Gaining weight during pregnancy is both natural and essential. But limiting the weight gained during pregnancy to a healthy amount is a whole other story, and the old adage “eating for two” certainly doesn’t help.
Women may think that “being pregnant gives them the license to eat anything,” said Katherine Tallmadge, a registered dietitian and an op-ed contributor to Live Science. But gaining too much weight during pregnancy can have long-term health consequences for moms, she said.
That’s because it can be really, really hard to lose that extra fat after delivering, she said.
Indeed, studies show that the amount of weight a woman gains during pregnancy plays a major role in how much she’ll lose after giving birth. [The Best Ways to Lose Weight After Pregnancy]
So, with that in mind, here’s how to gain weight during pregnancy in a healthy way.
To gain at the rate of 1 lb. (0.45 kilograms) a week — which is the recommendation for most women in their second and third trimesters — it takes only 300 extra calories a day, on average, Tallmadge told Live Science.
A woman could easily get those extra calories, for instance, by drinking two cups of milk (around 100 calories from fat each) and consuming one extra serving of a complete grain (around 100 calories from fat), Tallmadge said. Adding a serving of yogurt or fatty fish is an excellent idea also, she said. (Girls who are obese or obese before being pregnant are recommended to get significantly less than 1 lb. weekly, so they want even fewer extra calorie consumption.)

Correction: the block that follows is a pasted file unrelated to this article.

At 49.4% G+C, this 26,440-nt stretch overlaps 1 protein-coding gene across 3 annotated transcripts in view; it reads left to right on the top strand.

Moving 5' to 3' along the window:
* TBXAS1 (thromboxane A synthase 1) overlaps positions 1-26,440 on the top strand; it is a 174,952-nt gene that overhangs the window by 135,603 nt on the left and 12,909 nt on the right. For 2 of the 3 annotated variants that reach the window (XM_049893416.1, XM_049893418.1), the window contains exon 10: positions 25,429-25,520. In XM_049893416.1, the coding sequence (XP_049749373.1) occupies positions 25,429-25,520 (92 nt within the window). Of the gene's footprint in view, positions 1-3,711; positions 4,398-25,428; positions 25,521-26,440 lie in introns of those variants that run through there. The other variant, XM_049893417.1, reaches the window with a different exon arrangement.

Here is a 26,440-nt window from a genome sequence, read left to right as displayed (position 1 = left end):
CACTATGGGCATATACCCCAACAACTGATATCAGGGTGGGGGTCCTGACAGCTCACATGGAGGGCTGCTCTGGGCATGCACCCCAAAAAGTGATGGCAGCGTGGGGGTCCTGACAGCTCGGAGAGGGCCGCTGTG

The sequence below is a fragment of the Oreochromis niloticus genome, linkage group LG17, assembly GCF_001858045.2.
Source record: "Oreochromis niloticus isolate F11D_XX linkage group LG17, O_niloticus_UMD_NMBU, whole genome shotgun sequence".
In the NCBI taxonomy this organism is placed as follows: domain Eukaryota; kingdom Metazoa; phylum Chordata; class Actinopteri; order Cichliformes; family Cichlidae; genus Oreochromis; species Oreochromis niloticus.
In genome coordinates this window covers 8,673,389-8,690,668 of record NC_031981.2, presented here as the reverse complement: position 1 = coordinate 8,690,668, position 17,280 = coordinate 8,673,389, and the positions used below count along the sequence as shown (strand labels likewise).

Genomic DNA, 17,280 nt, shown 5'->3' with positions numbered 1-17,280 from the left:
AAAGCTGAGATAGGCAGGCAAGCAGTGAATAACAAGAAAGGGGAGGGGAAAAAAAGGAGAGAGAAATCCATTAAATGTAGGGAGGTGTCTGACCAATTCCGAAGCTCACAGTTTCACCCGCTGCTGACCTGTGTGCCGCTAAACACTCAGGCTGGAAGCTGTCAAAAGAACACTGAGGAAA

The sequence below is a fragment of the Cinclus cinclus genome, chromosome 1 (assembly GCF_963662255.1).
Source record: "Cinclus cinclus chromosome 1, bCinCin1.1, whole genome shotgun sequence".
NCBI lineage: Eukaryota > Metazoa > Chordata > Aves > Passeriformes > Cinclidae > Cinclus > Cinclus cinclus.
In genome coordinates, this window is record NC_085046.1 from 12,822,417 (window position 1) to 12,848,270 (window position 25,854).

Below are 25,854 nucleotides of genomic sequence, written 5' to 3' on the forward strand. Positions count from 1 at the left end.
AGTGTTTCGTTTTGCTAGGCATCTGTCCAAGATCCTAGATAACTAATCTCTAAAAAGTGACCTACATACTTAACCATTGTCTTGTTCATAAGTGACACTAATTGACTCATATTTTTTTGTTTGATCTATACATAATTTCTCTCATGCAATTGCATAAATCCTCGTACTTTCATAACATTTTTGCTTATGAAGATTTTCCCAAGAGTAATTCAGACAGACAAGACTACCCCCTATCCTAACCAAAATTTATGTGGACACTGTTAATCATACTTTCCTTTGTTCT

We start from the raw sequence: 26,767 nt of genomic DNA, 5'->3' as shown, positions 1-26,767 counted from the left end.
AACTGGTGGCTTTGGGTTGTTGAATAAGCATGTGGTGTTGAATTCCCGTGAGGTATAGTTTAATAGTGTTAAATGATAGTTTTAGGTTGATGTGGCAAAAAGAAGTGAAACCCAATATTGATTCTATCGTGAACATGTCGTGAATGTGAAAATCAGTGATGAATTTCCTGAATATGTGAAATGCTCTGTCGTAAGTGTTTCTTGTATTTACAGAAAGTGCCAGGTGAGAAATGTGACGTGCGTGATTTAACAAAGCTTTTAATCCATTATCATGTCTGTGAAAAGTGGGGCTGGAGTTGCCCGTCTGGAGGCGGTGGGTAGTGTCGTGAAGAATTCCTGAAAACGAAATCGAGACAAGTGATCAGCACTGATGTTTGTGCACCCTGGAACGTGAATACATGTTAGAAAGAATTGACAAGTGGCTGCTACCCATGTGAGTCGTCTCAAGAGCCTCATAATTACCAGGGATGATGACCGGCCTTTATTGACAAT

In any full case, the approach ought to be about eating nutritious meals, Tallmadge said, noting these guidelines aren’t much not the same as other health guidelines, other than women that are pregnant need more calcium somewhat, iron and folic acid than other parents do. (These will come from a prenatal multivitamin, she added.)
Dr. Jacinda Nicklas, an assistant professor of inner remedies at the University of Colorado Institution of Medicine, explained that women should boost their calories with healthy and balanced fats also, such as for example nuts or avocados, not junk food.
Of course, weight-gain requirements change as pregnancy progresses, with the recommended number of calories increasing with each trimester.
Although it’s relatively common for women to gain too much weight in the first trimester, for some, it may actually be difficult to get enough calories later in pregnancy.
During the third trimester, the developing fetus gains a lot of fat, and it’s important for a pregnant woman to consume enough calories for the fetus to do so, said Kathleen Rasmussen, a professor of maternal and child nutrition at Cornell University.
But because of the growing size of the baby, and increasingly limited space in a woman’s midsection, it can be difficult for women to eat large meals later in their pregnancy, Rasmussen told Live Science.
As such, Rasmussen recommends that, unless a woman is eating very-high-calorie foods, she should eat several small meals a day.